WINSLOW — Residents Tuesday narrowly approved an $8.1 million bond to finance a school renovation project that has divided the town over the last several months.

The 881-825 vote — with 194 ballots left blank — to move forward came after a long, contentious approval process in which members of the Town Council and School Board have often been at odds.

“It’s been quite a path getting to this point,” said Joel Selwood, chair of the Winslow School Board, at the Winslow VFW after the votes were tallied. “I’m pleased that the voters of Winslow passed this bond, and we can proceed with the final project.”

Now that the bond has passed, Winslow Junior High School will be closed. The bond will fund the renovation of both the high school and the elementary school to absorb displaced sixth-, seventh- and eighth-grade students. In addition to classroom space, the bond includes money for a new 415-seat auditorium and for auxiliary gymnasium and food service expansions at the high school.

Selwood said a lot of work and planning still has to be done before the project gets underway.

According to a timeline from architect Stephen Blatt, construction will begin in June 2019 and be completed by September 2020.


Voters also approved a $15,577,401 education budget for 2018-19 by a vote of 1,140-719 with 41 blank votes. According to a tax impact document from Town Councilor Ken Fletcher, the property tax rate will increase by $0.94 per $1,000 in property valuation, which could increase taxes by $137 per year for the median property valued at $146,000.

Phil St. Onge, a resident who has been a vocal opponent of the bond and its process, said he was concerned by the 194 ballots that were left blank on the bond question.

The town printed the bond question on one side of the ballot and the budget questions on the other. St. Onge said voters did not flip over the ballot to see the bond question on the other side. He questioned why the town would not print the two questions on either two sets of paper or on the same side of one piece of paper.

“You could make the case that because of the way they did it some people were disenfranchised today,” he said.

St. Onge said he didn’t think all 194 people who didn’t fill out that portion of the ballot would have rejected the bond, but regardless, he said, there’s no way 194 people went to the polls and decided not to vote on that issue.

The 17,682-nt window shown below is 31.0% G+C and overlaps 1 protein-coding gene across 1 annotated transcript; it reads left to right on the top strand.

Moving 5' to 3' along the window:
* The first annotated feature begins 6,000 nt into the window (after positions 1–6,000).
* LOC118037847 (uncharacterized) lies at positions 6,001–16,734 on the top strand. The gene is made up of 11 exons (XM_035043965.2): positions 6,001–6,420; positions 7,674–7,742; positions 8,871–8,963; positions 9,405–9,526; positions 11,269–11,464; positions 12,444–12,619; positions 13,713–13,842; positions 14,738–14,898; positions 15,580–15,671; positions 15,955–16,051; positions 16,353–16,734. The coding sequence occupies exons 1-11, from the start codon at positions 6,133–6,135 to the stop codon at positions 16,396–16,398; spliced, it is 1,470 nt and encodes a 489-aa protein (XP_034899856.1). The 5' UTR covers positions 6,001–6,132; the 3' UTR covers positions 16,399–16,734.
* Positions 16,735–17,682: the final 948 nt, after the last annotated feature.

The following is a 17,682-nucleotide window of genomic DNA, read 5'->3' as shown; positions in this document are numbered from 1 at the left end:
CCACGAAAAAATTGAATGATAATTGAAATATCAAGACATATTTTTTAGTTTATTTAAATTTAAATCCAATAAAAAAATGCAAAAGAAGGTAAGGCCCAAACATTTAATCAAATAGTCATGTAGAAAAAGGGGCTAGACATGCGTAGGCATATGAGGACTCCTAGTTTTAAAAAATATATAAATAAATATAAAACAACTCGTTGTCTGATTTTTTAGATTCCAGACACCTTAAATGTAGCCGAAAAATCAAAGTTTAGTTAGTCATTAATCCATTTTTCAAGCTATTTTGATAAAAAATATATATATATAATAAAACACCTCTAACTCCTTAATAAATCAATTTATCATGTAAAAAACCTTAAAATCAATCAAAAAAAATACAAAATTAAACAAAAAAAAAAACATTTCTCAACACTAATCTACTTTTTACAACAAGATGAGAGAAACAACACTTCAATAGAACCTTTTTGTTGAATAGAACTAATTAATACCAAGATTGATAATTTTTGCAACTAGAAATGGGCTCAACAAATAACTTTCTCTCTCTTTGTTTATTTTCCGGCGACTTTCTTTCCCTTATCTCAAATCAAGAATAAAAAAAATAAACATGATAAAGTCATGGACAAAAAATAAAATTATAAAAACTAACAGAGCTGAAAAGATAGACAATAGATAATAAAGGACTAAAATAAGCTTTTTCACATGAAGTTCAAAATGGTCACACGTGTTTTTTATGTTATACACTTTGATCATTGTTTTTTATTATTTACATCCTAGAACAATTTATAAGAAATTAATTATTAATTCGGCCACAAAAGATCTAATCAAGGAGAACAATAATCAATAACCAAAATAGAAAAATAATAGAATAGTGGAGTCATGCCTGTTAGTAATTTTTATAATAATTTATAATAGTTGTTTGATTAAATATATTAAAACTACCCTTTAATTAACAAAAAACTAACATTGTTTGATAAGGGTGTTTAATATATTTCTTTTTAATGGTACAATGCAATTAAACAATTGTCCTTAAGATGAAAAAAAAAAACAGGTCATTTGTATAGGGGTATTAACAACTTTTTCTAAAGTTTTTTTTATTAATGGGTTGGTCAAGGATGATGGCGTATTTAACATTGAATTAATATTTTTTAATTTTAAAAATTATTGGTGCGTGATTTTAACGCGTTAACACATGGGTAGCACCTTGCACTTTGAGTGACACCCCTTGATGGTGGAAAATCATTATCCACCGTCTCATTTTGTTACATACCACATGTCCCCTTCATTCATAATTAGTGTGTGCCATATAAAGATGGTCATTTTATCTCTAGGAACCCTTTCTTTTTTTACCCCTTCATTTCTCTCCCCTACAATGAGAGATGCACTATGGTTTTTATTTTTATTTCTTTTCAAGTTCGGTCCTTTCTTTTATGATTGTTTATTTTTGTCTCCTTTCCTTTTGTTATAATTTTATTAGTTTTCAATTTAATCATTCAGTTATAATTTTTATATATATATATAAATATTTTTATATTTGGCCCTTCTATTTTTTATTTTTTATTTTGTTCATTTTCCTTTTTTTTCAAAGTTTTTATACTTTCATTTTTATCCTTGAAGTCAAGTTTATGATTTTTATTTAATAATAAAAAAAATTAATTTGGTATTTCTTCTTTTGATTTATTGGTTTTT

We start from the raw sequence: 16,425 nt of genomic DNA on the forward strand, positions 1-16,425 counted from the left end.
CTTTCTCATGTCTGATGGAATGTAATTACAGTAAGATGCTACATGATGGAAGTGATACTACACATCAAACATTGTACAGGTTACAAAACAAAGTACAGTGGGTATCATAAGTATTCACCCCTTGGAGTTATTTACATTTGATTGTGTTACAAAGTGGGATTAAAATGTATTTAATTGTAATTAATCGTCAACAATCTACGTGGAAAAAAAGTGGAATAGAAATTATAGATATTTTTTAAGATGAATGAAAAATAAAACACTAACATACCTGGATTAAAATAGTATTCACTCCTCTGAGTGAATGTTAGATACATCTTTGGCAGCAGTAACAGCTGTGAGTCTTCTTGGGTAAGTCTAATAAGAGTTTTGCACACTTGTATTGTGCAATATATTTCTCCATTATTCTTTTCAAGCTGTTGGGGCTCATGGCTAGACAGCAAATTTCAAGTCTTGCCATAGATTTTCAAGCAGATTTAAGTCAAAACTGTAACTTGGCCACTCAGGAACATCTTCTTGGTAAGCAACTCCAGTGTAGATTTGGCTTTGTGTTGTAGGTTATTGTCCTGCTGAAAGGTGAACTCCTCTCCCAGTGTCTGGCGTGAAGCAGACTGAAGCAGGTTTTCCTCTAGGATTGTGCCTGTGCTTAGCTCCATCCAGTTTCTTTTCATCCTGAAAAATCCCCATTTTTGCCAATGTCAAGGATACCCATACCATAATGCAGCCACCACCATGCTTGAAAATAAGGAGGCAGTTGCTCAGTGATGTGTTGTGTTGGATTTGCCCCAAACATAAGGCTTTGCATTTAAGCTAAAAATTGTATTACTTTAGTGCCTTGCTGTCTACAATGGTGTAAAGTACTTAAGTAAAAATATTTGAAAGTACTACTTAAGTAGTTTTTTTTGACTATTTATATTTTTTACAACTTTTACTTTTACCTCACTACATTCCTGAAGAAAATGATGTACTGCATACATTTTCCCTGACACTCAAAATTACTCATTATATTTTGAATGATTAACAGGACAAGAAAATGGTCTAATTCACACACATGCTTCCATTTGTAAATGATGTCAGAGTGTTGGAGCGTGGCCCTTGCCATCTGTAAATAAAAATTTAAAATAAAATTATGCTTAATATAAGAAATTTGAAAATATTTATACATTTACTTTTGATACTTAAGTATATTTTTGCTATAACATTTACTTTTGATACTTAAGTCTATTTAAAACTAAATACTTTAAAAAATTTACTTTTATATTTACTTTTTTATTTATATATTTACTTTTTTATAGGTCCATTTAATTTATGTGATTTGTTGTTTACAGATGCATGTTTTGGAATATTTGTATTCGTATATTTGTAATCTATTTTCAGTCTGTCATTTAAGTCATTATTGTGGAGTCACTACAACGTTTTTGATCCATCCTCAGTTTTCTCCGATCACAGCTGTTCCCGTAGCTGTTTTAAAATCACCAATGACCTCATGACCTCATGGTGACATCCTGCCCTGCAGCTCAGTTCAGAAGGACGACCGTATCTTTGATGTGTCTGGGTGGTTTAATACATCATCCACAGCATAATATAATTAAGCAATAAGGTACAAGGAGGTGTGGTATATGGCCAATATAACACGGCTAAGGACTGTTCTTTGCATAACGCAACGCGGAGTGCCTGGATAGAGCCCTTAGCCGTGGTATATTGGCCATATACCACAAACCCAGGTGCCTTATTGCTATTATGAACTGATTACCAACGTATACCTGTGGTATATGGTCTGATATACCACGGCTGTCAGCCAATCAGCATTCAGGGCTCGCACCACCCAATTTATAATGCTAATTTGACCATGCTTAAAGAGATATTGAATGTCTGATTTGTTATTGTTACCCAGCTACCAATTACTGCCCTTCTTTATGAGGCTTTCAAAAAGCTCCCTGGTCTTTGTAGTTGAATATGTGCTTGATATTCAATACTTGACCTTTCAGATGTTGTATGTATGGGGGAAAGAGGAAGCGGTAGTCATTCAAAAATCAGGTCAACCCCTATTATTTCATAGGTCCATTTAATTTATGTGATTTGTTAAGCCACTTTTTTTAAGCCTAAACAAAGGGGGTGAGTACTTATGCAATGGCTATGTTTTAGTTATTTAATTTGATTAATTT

“It’s frustrating,” he said.


He said he was proud that he and others were successful in their opposition campaign last November when voters rejected a $10.3 million school renovation that would have included a larger auditorium.

“We saved taxpayers $2.1 million from the first bond plus interest,” he said.

According to Fletcher, the average yearly debt service payment for the bond will be at least $532,575, or an average property tax rate effect of $0.83 per $1,000 of property value, which could increase taxes by an average of $121 per year for the median homeowner with a home valued at $140,000.

School officials have disagreed with that calculation, saying Fletcher did not include the $423,000 of estimated cost avoidance from closing the junior high and retired debt that could be used toward the bond payment.

Incoming Superintendent Peter Thiboutot has said the bond would result in a property tax rate increase of $0.819 for every $1,000 of assessed property value, raising taxes by an average of $118.75 per year for the median household.

Voters at the polls Tuesday morning were fairly split on whether to approve the bond.


Those in favor of the project mostly cited the need for upgraded facilities and moving students out of the junior high, which was built in 1928 and has become hazardous and inefficient.

“I think an upgrade in facilities are needed and the junior high needs to be phased out,” said resident Linda McCann. McCann, 61, said students need to be moved out of the building and subsequently need someplace new to inhabit.

Karen Loftus and Samantha Cote also voiced concern about the state of the junior high. Loftus said the students needed to leave the building that’s “falling down around them.”

Cote, 32, also said she thought it is ridiculous that those who are opposed to the bond are making it all about the auditorium — which was a major point of contention in the $10.3 million bond that voters rejected — when it should be about the kids.

Others who voted “yes” said they were doing it for the students in the school system, part of which means making sure there is an adequate performing arts space for students who are interested in drama and music.

Kim Leadbetter, 48, said she has a daughter in Winslow who is interested in both athletics and the arts, and she doesn’t believe the two sets of programs are treated equally.


“I feel that the drama department has been slighted,” Leadbetter said.

At least one resident, Jackie Kulik, 58, voted against the bond because of her belief that the auditorium was not big enough.

Others who voted “no,” however, said the project would be too much of a burden on taxpayers.

Joe, who did not want to give his last name, said a bond would have to cost substantially less for him to consider voting to approve it.

“I paid my way, they can pay their (way),” he said.

Lee Vanadestine, 45, said he does not have any children enrolled in the public school system, but it still accounts for 50 percent of his taxes.


“School spending is out of control,” he said, adding that he sent his kids to private school. He said the school system needs to get a handle on its spending.

Emily Higginbotham — 861-9239

Twitter: @EmilyHigg

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